Nearly 14 Percent of New York State Residents Live in Poverty
New York State ranks 13th in poverty among all the U.S. states, with almost 2.7 million New Yorkers living in poverty, according to the report “New Yorkers in Need” released in December by State Comptroller Thomas P. DiNapoli.
Although the report pointed out that poverty rates in New York State declined before the pandemic, they were higher in 2021 than in 2019. In 2021, an estimated 13.9 percent of New York State residents lived in poverty compared to 12.8 percent of all Americans, announced Comptroller DiNapoli in the report.
“While economic hardships existed long before the pandemic, it deepened the financial stress experienced by many households,” DiNapoli said. “We saw what a large and broad federal response achieved, as the country made historic progress in the fight against poverty. Continued federal resources, along with greater equity in state services, can help improve the lives of New Yorkers struggling to make ends meet.”
The report “New Yorkers in Need” pointed out that poverty rates are more than double for Hispanic New Yorkers compared to white, non-Hispanics. In addition, Black, Native Hawaiian, and other Pacific Islander and American Indian New Yorkers experienced poverty at twice the rate of white New Yorkers. One-fifth of New York’s Hispanic population was below the poverty level in 2021, a decrease of five percentage points from 2010. Poverty rates in 2021 for Black and Asian New Yorkers were three percentage points less than in 2010. According to the Census Bureau and research institutes, the comprehensive response from the federal government during the pandemic resulted in an unprecedented drop in the poverty rate.
In 2021, nearly 23 percent of New York family households headed by females with no spouse were in poverty. In 2021, the percentage of the population under 18 and below the poverty level in New York was 18.5 percent, 4.6 percentage points higher than the overall population. Child poverty has declined from roughly 21 percent in 2010. Between 2010 and 2021, poverty rates increased for seniors while decreasing for all others. In 2021, poverty rates declined as educational levels increased w, with less than 6 percent of holders of bachelor’s degrees or higher in poverty. However, the rate for those with less than a high school degree was almost five times greater.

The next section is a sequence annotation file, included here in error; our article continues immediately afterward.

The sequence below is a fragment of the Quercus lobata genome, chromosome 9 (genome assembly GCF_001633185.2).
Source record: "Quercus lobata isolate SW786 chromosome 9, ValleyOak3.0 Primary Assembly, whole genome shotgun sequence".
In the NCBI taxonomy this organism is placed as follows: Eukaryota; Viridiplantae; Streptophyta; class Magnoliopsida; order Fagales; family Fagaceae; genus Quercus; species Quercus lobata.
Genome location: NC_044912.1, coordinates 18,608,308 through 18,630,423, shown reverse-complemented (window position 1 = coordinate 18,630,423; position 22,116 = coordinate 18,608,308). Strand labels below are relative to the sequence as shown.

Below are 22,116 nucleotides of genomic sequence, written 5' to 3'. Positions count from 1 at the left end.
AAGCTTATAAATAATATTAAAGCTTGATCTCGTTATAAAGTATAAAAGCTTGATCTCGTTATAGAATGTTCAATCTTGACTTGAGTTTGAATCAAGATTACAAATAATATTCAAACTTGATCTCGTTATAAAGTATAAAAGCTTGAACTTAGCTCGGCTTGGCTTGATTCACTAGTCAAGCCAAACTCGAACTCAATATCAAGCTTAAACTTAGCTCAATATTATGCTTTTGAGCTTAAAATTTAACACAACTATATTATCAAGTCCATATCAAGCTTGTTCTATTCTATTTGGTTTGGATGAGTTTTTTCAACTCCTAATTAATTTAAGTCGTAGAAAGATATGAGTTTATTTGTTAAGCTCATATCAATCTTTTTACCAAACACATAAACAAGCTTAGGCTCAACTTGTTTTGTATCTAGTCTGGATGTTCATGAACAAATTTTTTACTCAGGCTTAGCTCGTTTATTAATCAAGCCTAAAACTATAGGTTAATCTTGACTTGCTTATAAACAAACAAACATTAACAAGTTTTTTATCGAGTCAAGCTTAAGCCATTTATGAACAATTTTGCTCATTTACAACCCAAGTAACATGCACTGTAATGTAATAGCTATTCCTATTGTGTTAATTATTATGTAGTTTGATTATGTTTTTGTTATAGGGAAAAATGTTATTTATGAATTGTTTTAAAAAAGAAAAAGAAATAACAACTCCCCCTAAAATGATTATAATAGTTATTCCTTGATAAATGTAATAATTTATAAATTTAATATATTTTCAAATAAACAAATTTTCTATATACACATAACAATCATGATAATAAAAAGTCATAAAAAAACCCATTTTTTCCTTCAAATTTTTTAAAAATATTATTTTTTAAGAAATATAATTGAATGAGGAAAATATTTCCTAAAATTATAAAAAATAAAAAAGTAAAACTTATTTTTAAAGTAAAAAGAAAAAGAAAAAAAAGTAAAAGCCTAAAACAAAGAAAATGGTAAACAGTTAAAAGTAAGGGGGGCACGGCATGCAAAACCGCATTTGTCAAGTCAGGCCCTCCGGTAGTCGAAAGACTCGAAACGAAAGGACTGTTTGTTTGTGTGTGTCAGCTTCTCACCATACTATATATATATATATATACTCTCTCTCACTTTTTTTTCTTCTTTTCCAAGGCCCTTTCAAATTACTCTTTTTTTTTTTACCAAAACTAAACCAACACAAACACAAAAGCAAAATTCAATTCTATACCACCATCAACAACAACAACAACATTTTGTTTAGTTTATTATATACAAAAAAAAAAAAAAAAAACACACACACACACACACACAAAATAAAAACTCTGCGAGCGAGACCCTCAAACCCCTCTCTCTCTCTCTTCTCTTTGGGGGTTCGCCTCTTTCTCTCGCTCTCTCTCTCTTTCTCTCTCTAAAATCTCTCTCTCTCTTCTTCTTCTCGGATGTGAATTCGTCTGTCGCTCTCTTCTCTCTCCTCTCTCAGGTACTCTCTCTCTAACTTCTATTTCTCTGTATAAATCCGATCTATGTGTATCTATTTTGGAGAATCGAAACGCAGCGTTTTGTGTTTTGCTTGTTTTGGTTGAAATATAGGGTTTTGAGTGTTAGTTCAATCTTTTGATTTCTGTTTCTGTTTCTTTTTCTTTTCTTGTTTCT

DiNapoli’s report found that more than $115 billion in public resources from federal, state, and local governments are used each year to assist low-income families. The federal government funds the bulk of the safety net, providing 87 percent funding for major assistance and tax credit programs identified in the report. DiNapoli commended the state for setting the goal of reducing child poverty by 50 percent over the next decade.
“State Comptroller DiNapoli’s report presents sobering realities faced by New Yorkers in need of all ages, backgrounds, and locations across our state,” said Brooklyn State Senator Roxanne J. Persaud, Chair of the Senate Social Services Committee. “Too many children live in poverty, and many older New Yorkers face hunger and struggle to pay bills. I share the State Comptroller’s view that poverty measures are antiquated, failing to account for true costs of living, and I will continue to advocate for a State Self-Sufficiency Standard, among other measures, to ensure that New York state is enacting policy and delivering programs that truly meet the needs of all our neighbors. Significant progress has been made, but many silos have yet to be merged.”